Recently, we looked at some of the best new restaurants to open in the Chicago suburbs in 2020. Now, we’ll highlight a handful that joined the city roster last year, ranging from very casual to one-of-a-kind exquisite fusion. If nothing else, 2020 gave us these seven great spots that should hopefully stick around a while.Loop – MinahasaImage: MinahasaMany downtown office workers continue to work from home at the moment, but new Loop arrival Minahasa is something you have to look forward to upon your return. The Revival Food Hall tenant brings Indonesian fare to the group of over a dozen vendors. Minahasa is one of only a handful of vendors open currently, for takeout/delivery only lunch and dinner at the moment, but when Revival is back to rocking during the lunch rush you can bet it will quickly become a favorite. Menu highlights include beef rendang, a beef stew braised in dry curry spice paste with coconut milk, soto ayam, an Indonesian chicken noodle soup, and two excellent chicken entrees. Pilsen – Pilsen YardsImage: Pilsen YardsThis roomy spot near the corner of 18th and Racine was formerly Monnie Burke’s, where many will remember a very long patio. The new Pilsen Yards has spruced up that patio. Most importantly though, it’s large enough that it should be amongst the most distancing-friendly outdoor dining spots in the city as the crowds return to eating out. Tacos are the main feature of the menu, although the carrots al pastor, burger, and ceviche are be worth a try too. Pilsen Yards will also has a brunch, but make sure to check out The Alderman, a speakeasy with classic and innovative cocktails. Wicker Park – Cheba HutImage: Eater ChicagoUp your sandwich game with “the best bread in the business” and an impressive number of innovative sandwich creations. This location at Damen and Division is the first Chicago outpost for the chain, which is known for its fun vibes. The casual eatery also features a handful of salads and munchies including garlic cheese bread, loaded “not’chos” that actually use Doritos as the base, pretzel nuggets, hummus, and meatballs, and a full bar. When you’re looking to switch things up from Potbelly or Jimmy John’s, Cheba Hut is the place you need to try. If you’re a fan, download the app and start cranking up rewards.Beverly – Flippin FlavorsImage: Flippin FlavorsChicago won’t be winning the cheesesteak competition anytime soon, but this new Beverly spot provides a solid taste of Philly, and another trip worth making to upgrade your sandwich game. Flippin Flavors is found on a busy stretch of 95th St just west of the Metra station. The menu runs through some classic sub combos with not only steak but chicken, turkey, and veggie options as well. The hot-n-spicy turkey hoagy is apparently a crowd favorite. These all come at reasonable price points — the most expensive sandwich on the menu is only $11.West Loop – PolombiaImage: Kimberly Yeoh/PolombiaWhen you think of restaurant fusion concepts, Polish and Colombian is unlikely to be a combo that comes to mind. But bring a big appetite and open mind to Polombia and you’ll be in luck. Open on weekends only and just for takeout and delivery currently, you’ll find items such as “emparogis,” a “kielbasa perro,” and an “arepa-ski.” The couple that run the place strive to make the restaurant neither Colombian nor Polish, but rather a unique mix of both that ensures the dishes you have are ones you won’t find anywhere else. That’s it, this one is going to need a taste test before we pass any further judgments.Ukrainian Village – Tamale Guy ChicagoImage: Hannah Alani/Block Club ChicagoFor some, he needs no introduction. For others, he’s the long-awaited stuff of urban legend. The beloved Claudio Velez, who is known as the “Tamale Guy,” has spent most of the last two decades roaming the streets of Chicago nightlife, selling fresh tamales out of a red cooler. You never knew exactly where or when you’d find Claudio, but now, you can pay his new restaurant a visit Wednesday through Sunday. The menu keeps it simple: pork, chicken, and queso con rajas tamales are obviously the main event, along with a handful of everyday specials. The menu expands on Saturday and Sunday with added tamale varieties, and you’ll also find a few sides and desserts. Note that their hours are limited at the moment, but they do deliver with a minimum $12 order.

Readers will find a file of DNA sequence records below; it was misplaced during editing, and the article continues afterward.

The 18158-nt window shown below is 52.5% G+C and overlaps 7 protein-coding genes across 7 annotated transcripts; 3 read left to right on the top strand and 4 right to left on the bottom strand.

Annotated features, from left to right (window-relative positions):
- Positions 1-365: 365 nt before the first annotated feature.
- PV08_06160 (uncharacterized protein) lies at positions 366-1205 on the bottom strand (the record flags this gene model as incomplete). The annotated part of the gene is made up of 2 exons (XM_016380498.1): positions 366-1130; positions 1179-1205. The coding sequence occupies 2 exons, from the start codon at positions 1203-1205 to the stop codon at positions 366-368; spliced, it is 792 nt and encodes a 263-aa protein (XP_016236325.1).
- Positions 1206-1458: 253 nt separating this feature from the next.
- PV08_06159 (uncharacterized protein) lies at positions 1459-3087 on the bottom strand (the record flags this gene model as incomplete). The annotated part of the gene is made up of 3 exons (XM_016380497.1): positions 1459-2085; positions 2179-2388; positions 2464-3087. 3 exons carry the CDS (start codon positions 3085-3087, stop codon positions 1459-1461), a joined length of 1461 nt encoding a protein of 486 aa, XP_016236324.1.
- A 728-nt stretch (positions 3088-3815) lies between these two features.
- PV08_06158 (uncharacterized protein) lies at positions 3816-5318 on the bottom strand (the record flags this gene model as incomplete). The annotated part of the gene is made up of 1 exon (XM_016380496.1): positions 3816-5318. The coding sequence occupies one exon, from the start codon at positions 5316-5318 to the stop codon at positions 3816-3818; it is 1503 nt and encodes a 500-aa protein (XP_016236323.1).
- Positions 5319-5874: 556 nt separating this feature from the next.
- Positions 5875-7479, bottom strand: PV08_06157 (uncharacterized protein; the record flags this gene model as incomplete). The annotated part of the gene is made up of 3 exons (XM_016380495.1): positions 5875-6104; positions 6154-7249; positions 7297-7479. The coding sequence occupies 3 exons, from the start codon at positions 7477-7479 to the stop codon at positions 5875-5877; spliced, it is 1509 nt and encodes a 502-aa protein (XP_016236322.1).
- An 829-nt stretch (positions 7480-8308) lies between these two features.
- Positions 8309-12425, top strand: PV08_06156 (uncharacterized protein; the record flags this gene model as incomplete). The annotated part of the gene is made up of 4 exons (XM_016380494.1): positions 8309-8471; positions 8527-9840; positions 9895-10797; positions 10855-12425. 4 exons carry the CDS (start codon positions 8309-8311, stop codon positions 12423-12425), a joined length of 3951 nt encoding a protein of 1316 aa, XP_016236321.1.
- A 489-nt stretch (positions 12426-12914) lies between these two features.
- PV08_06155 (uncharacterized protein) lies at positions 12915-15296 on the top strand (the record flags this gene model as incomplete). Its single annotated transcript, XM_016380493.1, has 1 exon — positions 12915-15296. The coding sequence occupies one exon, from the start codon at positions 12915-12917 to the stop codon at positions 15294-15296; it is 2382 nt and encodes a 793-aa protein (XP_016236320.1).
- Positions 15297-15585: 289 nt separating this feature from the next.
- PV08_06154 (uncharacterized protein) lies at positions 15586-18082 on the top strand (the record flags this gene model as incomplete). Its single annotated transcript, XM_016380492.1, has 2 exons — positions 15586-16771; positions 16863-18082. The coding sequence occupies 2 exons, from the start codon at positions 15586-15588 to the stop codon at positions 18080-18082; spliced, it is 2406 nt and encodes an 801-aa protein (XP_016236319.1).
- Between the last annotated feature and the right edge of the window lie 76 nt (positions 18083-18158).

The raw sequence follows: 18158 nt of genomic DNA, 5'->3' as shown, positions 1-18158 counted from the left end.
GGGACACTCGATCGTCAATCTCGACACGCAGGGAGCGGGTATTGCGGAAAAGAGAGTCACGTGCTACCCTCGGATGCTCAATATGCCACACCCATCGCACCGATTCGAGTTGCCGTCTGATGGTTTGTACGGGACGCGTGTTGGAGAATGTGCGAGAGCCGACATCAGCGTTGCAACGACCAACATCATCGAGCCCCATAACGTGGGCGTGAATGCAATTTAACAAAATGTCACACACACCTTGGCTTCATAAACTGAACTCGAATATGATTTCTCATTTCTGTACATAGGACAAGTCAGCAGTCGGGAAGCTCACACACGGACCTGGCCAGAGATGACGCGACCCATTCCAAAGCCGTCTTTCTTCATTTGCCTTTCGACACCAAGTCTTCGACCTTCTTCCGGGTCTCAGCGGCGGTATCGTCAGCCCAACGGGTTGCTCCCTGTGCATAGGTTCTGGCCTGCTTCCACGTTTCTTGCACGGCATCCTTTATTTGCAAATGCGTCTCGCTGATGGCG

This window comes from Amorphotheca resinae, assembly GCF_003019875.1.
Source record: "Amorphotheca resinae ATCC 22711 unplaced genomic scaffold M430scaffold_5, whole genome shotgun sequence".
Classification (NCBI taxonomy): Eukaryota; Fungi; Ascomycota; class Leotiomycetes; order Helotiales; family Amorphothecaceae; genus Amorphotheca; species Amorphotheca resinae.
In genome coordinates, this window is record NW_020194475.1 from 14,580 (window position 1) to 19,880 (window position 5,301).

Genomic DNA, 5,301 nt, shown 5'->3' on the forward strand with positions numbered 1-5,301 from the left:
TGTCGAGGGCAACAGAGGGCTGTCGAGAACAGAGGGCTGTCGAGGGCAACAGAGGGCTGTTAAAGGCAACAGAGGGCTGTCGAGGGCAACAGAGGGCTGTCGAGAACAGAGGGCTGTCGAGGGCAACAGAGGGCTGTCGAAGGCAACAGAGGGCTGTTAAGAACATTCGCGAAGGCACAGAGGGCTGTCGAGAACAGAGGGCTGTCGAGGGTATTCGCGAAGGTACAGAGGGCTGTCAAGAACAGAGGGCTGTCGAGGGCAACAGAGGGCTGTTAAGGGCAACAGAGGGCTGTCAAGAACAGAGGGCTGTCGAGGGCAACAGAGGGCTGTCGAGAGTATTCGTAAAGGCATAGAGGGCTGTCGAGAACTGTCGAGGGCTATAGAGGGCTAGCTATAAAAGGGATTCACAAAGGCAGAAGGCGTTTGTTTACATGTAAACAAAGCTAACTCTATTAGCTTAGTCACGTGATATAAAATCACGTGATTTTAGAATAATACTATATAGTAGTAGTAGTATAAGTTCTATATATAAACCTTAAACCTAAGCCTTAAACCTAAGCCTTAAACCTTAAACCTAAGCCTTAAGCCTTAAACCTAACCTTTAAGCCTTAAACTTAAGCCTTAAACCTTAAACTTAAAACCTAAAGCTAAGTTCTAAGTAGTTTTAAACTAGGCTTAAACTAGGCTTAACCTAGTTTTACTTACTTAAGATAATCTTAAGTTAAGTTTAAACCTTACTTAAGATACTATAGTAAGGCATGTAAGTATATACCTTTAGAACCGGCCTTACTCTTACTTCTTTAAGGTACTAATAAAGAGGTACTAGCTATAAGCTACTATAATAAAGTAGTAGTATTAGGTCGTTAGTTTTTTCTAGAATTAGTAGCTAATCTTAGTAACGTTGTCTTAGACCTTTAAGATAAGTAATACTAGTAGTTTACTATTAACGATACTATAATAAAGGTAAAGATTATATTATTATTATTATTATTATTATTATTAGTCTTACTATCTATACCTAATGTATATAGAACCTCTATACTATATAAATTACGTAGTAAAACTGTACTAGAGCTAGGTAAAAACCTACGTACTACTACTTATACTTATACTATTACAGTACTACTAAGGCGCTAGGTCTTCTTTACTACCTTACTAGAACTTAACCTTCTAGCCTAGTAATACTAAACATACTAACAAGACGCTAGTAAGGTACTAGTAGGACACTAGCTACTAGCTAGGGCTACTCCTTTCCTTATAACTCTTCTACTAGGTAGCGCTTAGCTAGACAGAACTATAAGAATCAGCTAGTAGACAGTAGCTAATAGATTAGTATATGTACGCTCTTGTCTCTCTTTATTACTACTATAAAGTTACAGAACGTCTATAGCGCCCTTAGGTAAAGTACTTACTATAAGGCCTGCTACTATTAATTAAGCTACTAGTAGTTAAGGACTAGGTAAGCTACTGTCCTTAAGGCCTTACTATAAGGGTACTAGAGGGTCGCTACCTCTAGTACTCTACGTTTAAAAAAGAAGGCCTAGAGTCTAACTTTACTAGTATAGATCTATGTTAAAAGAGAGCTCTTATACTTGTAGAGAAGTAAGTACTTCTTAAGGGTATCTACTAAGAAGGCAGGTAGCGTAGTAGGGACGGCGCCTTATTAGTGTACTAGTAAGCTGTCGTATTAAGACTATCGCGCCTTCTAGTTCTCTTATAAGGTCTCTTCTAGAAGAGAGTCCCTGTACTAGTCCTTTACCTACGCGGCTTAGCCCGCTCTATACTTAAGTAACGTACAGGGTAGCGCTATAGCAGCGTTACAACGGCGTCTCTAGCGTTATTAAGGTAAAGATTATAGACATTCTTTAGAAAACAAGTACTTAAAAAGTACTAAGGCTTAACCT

The John D. and Catherine T. MacArthur Foundation will honor Justice Richard J. Goldstone, former chief prosecutor of the International Criminal Tribunals for Rwanda and the former Yugoslavia, with the MacArthur Award for International Justice in May.Goldstone is the Learned Hand Visiting Professor of Law at Harvard Law School this semester. The award provides Goldstone with $100,000 for his own work and invites him to suggest an additional $500,000 in support for nonprofit organizations working on international justice issues.As chief prosecutor of the Tribunals for Rwanda and the former Yugoslavia, Goldstone helped shepherd these courts, the first of their kind since Nazi war criminals were tried at Nuremberg following World War II. In 1995, Goldstone filed charges of genocide and crimes against humanity against Bosnian Serb leaders Radovan Karadzic and Ratko Mladic for their roles in the “ethnic cleansing” of Bosnian Muslims, among other allegations.Prior to his appointment as chief prosecutor in 1994, Goldstone was chair of the Commission of Inquiry Regarding Public Violence and Intimidation (commonly called “the Goldstone Commission”) in the aftermath of apartheid in his native South Africa. His service on the commission proved invaluable to the democratic transition in that country, where he also served as an inaugural member of the Constitutional Court.“Justice Goldstone has played an instrumental role in building the emerging international system of justice,” said MacArthur Foundation President Jonathan Fanton. “He gave the tribunals moral authority and legal credibility. It is, in large part, a testament to the quality of his work that the international community accepted the Rome Statute and established the International Criminal Court with confidence. His unquestioned competence and integrity won the faith of the world.”“It is an honor to receive the MacArthur Award for International Justice, as the foundation has been a leader in supporting efforts to advance human rights and international justice,” said Goldstone. “Since the early 1990s, we have witnessed the emergence of a system of international justice that is growing stronger with each new case tried in a regional court or U.N. tribunal and with each investigation opened by the International Criminal Court. It has given me tremendous pride and satisfaction to have played a role in ensuring that the perpetrators of mass atrocities have more reason today than ever to fear being brought to justice.”The MacArthur Award for International Justice will be conferred upon Goldstone in The Hague on May 21, 2009. Earlier that day, there will be a panel discussion on “The Legacy of the International Criminal Tribunals in National and International Systems.” © 2008 The President and Fellows of Harvard College Harvard News OfficePhoto ReprintsPrevious IssuesContact Us
By PAM PRICHARDLos AlamosPeople cite readily available guns and mental illnesses as the causes of mass shootings, but has anyone ever considered the effects of the violent shoot-em-up video games that our youth have been playing for years? I believe there is a direct correlation, but no one ever mentions that possibility, and no one has investigated the number of hours, days, weeks, months and years that these shooters spent killing people virtually, on the computer screen, before they went out and killed people for real.Let’s lay the cause of mass shootings where it belongs – at the feet of the designers, programmers, and marketers of these video games!And also, on the parents who allowed their sons unlimited access to them!